A COURT has heard a staff member at the Imperial Hotel in Tamworth was emailed a 10-page document by Michael Ian Foxman with the expectation he would sign it or face losing his job, if the hotel closed.
Foxman appeared via video link in Tamworth Local Court for his hearing on Friday from Sydney, where he is bailed to live.
He's accused of intending to pervert the course of justice by approaching potential witnesses in another case before the court.
Imperial Hotel staff member Christopher Kelly gave evidence on Friday and told the court he had been emailed a 10-page document by Foxman in the months after an alleged sex show took place at the hotel.
He gave evidence that he did not read the document in detail before he signed it in front of a justice of the peace, and handed it over to Foxman's family member.
He said he "first saw the document" when it was emailed to him by Foxman.
"I trusted him and I cared for him because he was my boss ... I thought it was the truth and I signed it," he told the court.
The court heard the emailed document contained lengthy statements on a number of issues, including about other employees at the hotel; accusations of staff members stealing; as well as statements that related to Foxman's involvement in a sex show police allege was illegally held at the hotel in June 2019.
Mr Kelly gave evidence that it wasn't until January 2020 that he went to the police station because he had a "sick feeling" that the document he signed wasn't his words.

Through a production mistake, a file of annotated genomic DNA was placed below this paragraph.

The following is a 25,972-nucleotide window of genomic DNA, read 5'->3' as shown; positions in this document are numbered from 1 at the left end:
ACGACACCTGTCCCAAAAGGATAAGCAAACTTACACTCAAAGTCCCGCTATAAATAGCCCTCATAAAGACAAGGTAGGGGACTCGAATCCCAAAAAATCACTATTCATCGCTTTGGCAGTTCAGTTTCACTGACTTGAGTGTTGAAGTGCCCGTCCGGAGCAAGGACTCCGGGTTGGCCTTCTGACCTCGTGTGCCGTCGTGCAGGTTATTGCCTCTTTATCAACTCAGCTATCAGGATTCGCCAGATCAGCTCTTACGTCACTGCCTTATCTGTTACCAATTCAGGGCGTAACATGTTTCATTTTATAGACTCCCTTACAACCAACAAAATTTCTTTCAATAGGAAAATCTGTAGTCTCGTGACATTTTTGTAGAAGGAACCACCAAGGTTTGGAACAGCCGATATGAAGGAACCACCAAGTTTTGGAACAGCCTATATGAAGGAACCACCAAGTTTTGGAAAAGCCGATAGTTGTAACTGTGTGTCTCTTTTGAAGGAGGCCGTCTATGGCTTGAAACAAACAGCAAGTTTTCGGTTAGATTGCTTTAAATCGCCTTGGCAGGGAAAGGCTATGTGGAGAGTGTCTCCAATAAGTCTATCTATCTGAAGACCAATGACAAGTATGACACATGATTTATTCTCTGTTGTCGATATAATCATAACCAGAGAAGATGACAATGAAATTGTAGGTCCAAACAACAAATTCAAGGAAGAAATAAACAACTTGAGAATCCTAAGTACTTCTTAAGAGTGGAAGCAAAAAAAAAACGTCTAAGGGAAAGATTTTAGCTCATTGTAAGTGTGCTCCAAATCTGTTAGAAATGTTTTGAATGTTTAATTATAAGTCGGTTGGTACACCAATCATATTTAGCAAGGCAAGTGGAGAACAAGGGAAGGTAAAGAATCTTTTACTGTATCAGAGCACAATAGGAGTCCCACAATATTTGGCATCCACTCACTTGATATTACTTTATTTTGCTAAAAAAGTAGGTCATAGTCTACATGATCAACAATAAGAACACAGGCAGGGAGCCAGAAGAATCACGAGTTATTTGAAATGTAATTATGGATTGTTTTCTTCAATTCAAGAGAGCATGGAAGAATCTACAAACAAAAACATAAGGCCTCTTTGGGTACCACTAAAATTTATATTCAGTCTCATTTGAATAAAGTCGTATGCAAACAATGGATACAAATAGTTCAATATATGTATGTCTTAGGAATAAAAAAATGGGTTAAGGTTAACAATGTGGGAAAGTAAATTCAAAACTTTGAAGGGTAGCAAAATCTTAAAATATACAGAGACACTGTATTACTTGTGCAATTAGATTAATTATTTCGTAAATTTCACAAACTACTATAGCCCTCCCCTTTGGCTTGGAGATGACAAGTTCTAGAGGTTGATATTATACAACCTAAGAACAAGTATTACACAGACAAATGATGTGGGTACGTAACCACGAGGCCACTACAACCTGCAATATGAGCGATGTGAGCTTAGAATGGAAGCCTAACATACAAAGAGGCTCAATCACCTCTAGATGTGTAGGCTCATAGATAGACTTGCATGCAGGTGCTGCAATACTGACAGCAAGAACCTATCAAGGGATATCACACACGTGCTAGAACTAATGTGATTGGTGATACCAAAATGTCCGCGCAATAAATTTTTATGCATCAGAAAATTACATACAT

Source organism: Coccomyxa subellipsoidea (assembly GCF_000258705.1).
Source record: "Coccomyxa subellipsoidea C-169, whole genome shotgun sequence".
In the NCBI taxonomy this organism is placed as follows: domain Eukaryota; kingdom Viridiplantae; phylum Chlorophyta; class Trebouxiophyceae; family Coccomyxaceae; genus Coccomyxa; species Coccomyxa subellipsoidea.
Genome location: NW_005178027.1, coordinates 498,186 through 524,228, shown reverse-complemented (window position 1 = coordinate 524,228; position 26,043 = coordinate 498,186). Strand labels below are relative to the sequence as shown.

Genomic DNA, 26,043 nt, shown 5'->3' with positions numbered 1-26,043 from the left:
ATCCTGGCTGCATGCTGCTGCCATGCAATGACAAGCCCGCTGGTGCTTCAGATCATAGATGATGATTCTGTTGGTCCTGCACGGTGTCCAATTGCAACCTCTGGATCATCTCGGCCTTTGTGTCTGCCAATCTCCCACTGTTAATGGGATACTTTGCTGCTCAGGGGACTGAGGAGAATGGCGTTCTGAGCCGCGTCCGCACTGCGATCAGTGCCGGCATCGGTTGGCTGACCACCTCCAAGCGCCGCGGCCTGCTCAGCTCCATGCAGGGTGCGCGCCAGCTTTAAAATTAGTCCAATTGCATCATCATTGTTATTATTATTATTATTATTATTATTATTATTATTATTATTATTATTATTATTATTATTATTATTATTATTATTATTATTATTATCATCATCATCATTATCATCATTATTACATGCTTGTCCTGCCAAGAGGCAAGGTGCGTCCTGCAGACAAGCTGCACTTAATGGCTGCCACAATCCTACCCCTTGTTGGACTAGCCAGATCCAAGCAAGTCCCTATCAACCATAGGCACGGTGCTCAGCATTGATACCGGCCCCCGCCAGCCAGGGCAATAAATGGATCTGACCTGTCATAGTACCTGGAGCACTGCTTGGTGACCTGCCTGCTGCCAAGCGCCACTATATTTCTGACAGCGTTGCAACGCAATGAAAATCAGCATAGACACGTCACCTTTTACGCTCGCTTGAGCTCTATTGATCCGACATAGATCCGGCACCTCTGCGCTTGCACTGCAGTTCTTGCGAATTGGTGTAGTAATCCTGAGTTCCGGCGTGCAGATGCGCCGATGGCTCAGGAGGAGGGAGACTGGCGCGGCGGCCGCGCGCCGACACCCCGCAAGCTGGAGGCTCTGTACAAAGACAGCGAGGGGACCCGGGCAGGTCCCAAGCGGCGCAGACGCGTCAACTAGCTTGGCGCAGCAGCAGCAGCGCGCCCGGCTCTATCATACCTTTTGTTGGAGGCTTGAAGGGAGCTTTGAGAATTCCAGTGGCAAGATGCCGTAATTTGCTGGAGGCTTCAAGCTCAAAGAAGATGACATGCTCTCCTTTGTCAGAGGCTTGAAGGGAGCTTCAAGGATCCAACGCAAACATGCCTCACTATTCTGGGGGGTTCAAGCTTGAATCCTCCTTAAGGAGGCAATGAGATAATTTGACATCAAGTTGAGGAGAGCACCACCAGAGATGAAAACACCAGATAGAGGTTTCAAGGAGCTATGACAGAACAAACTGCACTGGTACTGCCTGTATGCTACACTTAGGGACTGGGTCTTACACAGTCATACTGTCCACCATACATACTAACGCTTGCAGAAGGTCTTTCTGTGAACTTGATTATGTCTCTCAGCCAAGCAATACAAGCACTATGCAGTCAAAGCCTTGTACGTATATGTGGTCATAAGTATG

During cross examination, Mr Kelly admitted he did feel he had to sign the document but not because of Foxman directly.
"Did you feel that Michael Foxman was putting any pressure on you or threat of termination if you did not sign this [document]?" defence solicitor Michael Ayache asked.
"At the time he did not make the actual threat ... it was more that we would lose the hotel," Mr Kelly replied.
"The way I felt at the time, if I didn't do the affidavit to help Michael out he would lose his pub and I would lose my job."
The court heard Mr Kelly "glanced" at the document, and filled in some details such as his date of birth. A document was then sent to him with the same contents but in a new format. He took it for a solicitor to witness his signatures, and gave it to a family member of Foxman.
I trusted him and I cared for him because he was my boss ... I thought it was the truth and I signed it.Christopher Kelly
The prosecution read out parts of a police statement Mr Kelly had signed in January 2020 indicating he had felt "duress" to sign the document, though he denied using that terminology in court on Friday.
"I did not use that word at all in anything," he said.
The police statement also showed Mr Kelly told the officer Foxman had said to him that if he didn't leave the document the way Foxman wanted it, he would "get into trouble".
Mr Kelly denied saying those exact words, and told the court he meant he would lose his job if the Imperial Hotel was forced to close.
Mr Kelly gave evidence he was at the pub on the night of the sex show and was aware Foxman had asked other employees for affidavits.
He said he had spoken with Foxman that night and he had appeared "distressed" that graphic sex acts were being performed on stage.
"He come into the kitchen and told me what he told the strippers, that it wasn't supposed to be a 4X show," the court heard.
"He seemed distressed ... I have never seen [Foxman] distressed to that point."
The hearing was adjourned to September for the prosecution to call its next witness.
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